AXA Rosenberg's Attempt To Conceal Its Quant Glitch Costs $242 Million

Tyler Durden's picture

So much for quant trading being an innocent program that can never do any harm. After a year ago AXA Rosenberg disclosed that it had kept its clients in the dark about a massive error in the computer code of its "quantitative investment model", today the SEC fined the  one time asset manager of over $70 billion with a record for its kind fine of $242 million. As a reminder the immediate effect of the error when first reported was the major underperformance of the fund compared to its peers: "A number of the funds managed wholly or partly by AXA Rosenberg performed poorly last year." Yet what supposedly did not alert the firm that anything was wrong was that the system was performing in line with other comparable models: ""It wasn't obvious if there were any problems or
any impact from this error on our fund because it followed a similar
trend to other quant managers
," Vanguard spokeswoman Rebecca Katz told
Reuters on Saturday." In other words, it is safe to assume that other AXA peers have or had been operating with comparable system flaws, yet due to the SEC's preoccupation with porn, had never been caught, and as a result investors in such funds may have well been fleeced of millions due to comparable uncaught computer glitches. So much for robotic efficiency, especially when coupled with a human's eagerness to engage in willful securities fraud...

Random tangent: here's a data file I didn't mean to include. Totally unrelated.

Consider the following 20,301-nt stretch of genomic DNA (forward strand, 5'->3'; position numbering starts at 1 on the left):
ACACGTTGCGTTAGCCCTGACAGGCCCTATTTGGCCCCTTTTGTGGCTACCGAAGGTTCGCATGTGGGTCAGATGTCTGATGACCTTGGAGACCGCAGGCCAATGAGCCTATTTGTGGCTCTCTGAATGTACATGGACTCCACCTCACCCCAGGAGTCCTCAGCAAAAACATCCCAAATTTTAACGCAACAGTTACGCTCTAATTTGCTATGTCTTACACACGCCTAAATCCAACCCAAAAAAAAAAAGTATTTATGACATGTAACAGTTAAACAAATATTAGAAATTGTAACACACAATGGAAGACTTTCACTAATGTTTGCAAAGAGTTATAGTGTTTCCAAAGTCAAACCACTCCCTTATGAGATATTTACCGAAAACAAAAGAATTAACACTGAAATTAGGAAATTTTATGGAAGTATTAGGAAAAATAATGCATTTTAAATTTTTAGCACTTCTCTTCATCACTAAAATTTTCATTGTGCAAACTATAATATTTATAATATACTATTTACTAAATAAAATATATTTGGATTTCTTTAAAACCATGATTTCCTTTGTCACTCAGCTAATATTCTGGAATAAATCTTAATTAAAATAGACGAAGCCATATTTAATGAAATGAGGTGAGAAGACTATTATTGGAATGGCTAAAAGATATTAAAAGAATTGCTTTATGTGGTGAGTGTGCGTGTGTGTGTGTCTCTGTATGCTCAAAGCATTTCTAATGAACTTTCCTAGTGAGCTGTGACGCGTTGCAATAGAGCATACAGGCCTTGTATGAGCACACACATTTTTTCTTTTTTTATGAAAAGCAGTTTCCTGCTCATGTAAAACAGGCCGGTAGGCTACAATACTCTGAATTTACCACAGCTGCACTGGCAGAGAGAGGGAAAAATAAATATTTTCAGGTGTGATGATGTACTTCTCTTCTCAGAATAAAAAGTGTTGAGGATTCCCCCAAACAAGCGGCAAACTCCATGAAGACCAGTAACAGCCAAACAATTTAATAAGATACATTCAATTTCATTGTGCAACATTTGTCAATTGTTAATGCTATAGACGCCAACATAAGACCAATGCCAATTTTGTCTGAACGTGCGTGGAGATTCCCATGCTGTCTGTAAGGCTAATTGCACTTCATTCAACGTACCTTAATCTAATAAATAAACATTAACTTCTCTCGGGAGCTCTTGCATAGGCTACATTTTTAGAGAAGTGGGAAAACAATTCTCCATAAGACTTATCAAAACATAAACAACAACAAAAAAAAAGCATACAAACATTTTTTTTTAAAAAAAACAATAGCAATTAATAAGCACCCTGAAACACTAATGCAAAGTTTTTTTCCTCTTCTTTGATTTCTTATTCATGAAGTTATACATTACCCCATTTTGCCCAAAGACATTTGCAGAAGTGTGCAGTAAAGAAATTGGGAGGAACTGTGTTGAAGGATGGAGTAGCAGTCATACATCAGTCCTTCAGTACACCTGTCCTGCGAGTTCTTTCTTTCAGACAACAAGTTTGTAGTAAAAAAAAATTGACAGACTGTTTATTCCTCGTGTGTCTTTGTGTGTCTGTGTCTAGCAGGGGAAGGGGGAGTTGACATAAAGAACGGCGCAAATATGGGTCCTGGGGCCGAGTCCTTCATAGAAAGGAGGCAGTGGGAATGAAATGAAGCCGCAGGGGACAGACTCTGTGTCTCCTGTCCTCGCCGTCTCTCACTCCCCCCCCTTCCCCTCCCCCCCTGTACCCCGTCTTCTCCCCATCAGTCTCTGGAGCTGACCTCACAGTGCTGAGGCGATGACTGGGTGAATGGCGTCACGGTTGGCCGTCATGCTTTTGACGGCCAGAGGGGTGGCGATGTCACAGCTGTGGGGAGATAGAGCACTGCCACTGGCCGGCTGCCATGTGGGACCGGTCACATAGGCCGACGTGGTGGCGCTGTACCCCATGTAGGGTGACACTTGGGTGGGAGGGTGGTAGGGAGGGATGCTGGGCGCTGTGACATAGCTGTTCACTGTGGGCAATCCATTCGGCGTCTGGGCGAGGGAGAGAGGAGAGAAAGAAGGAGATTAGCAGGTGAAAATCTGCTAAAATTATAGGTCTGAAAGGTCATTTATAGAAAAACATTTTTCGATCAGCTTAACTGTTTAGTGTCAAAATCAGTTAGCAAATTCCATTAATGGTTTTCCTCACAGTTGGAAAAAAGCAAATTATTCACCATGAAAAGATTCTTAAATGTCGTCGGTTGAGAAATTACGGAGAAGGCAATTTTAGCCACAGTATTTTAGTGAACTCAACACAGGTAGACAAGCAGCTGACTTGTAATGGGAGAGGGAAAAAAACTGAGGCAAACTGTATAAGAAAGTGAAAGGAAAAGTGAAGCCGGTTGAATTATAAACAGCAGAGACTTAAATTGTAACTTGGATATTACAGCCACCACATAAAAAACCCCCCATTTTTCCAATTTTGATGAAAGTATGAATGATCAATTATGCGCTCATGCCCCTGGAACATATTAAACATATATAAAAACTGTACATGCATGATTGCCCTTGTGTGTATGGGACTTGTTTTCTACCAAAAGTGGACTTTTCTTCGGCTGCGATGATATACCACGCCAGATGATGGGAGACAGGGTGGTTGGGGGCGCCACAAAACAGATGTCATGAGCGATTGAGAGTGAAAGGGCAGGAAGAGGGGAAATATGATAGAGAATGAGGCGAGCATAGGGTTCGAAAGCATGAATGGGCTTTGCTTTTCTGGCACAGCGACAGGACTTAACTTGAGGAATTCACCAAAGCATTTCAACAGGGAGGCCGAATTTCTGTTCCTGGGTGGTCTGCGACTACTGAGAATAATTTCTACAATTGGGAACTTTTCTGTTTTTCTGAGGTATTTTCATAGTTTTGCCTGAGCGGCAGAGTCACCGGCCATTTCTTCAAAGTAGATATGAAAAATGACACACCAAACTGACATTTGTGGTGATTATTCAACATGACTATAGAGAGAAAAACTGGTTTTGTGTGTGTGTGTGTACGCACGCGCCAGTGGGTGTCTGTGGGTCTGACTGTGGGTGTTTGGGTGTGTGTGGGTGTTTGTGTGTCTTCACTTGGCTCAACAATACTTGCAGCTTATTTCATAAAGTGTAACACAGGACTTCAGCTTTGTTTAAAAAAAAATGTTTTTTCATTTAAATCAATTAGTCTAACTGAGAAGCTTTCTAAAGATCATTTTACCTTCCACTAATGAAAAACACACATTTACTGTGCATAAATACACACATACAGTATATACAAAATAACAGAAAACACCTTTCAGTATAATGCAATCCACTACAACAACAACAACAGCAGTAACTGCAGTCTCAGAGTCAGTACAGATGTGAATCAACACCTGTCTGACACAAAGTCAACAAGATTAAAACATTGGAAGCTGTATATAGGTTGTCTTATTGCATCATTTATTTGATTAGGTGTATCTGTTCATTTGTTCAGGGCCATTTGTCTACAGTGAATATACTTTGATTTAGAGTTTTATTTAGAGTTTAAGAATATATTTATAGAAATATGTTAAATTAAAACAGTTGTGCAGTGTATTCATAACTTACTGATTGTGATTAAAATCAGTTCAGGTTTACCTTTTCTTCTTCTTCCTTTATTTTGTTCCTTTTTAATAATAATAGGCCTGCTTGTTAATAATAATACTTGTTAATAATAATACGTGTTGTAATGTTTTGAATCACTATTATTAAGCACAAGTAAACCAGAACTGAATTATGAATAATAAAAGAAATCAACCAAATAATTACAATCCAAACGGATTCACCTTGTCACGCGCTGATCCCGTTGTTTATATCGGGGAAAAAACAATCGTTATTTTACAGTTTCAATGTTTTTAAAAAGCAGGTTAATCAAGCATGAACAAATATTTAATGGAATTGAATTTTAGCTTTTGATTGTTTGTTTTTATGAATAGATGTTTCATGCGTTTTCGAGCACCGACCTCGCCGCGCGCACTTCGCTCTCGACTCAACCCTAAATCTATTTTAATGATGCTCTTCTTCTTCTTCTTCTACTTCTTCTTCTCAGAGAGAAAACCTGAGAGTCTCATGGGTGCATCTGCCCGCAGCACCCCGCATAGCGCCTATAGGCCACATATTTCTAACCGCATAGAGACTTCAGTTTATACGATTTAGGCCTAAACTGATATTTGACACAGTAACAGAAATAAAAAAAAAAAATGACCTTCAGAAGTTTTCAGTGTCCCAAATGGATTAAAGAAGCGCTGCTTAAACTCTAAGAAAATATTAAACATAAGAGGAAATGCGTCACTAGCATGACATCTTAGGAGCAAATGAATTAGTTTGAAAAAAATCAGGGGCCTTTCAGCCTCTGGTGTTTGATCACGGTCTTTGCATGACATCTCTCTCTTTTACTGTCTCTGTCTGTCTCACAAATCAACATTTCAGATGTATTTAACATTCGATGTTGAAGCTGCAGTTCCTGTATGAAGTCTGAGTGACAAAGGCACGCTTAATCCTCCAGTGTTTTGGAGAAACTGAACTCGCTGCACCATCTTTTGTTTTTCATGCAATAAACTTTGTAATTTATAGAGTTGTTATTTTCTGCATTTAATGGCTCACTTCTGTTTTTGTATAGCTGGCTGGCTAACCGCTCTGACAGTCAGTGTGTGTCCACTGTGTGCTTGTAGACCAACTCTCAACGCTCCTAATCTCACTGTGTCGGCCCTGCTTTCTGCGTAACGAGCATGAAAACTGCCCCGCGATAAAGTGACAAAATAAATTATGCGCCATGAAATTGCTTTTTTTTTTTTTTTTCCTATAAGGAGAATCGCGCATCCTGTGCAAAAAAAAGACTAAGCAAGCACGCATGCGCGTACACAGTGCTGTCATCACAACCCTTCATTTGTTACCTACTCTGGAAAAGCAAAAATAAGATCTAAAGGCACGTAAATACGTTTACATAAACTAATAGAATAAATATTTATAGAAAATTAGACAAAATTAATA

From today's SEC announcement charging AXA Rosenberg with Securities Fraud, and imposing a $242 million fine:

The Securities and Exchange Commission today charged three AXA Rosenberg entities with securities fraud for concealing a significant error in the computer code of the quantitative investment model that they use to manage client assets. The error caused $217 million in investor losses.

AXA Rosenberg Group LLC (ARG), AXA Rosenberg Investment Management LLC (ARIM), and Barr Rosenberg Research Center LLC (BRRC) have agreed to settle the SEC's charges by paying $217 million to harmed clients plus a $25 million penalty, and hiring an independent consultant with expertise in quantitative investment techniques who will review disclosures and enhance the role of compliance personnel.